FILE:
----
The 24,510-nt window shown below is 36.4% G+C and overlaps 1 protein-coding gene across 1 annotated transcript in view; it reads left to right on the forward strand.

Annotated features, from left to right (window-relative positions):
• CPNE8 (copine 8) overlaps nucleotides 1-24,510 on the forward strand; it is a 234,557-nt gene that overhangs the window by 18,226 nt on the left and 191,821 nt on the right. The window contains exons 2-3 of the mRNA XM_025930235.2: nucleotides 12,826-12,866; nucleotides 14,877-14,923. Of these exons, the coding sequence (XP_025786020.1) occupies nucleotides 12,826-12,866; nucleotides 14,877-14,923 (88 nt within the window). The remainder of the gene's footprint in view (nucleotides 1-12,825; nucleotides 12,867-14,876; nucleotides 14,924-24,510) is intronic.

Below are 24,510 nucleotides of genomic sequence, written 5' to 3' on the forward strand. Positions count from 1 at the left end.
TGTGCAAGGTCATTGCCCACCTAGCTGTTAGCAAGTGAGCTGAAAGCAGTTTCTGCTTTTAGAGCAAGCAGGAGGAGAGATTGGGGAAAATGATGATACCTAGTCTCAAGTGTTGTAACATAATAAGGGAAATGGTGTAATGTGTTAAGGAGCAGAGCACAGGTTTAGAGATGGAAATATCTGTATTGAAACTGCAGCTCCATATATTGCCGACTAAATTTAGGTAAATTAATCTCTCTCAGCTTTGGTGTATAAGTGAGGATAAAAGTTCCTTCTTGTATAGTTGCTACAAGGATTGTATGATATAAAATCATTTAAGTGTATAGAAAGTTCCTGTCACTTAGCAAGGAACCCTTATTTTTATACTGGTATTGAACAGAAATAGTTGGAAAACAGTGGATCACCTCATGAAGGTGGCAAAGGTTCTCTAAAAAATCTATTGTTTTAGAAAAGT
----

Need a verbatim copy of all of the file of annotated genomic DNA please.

The 24,510-nt window shown below is 36.4% G+C and overlaps 1 protein-coding gene across 1 annotated transcript in view; it reads left to right on the forward strand.

Annotated features, from left to right (window-relative positions):
• CPNE8 (copine 8) overlaps nucleotides 1-24,510 on the forward strand; it is a 234,557-nt gene that overhangs the window by 18,226 nt on the left and 191,821 nt on the right. The window contains exons 2-3 of the mRNA XM_025930235.2: nucleotides 12,826-12,866; nucleotides 14,877-14,923. Of these exons, the coding sequence (XP_025786020.1) occupies nucleotides 12,826-12,866; nucleotides 14,877-14,923 (88 nt within the window). The remainder of the gene's footprint in view (nucleotides 1-12,825; nucleotides 12,867-14,876; nucleotides 14,924-24,510) is intronic.

Below are 24,510 nucleotides of genomic sequence, written 5' to 3' on the forward strand. Positions count from 1 at the left end.
TGTGCAAGGTCATTGCCCACCTAGCTGTTAGCAAGTGAGCTGAAAGCAGTTTCTGCTTTTAGAGCAAGCAGGAGGAGAGATTGGGGAAAATGATGATACCTAGTCTCAAGTGTTGTAACATAATAAGGGAAATGGTGTAATGTGTTAAGGAGCAGAGCACAGGTTTAGAGATGGAAATATCTGTATTGAAACTGCAGCTCCATATATTGCCGACTAAATTTAGGTAAATTAATCTCTCTCAGCTTTGGTGTATAAGTGAGGATAAAAGTTCCTTCTTGTATAGTTGCTACAAGGATTGTATGATATAAAATCATTTAAGTGTATAGAAAGTTCCTGTCACTTAGCAAGGAACCCTTATTTTTATACTGGTATTGAACAGAAATAGTTGGAAAACAGTGGATCACCTCATGAAGGTGGCAAAGGTTCTCTAAAAAATCTATTGTTTTAGAAAAGT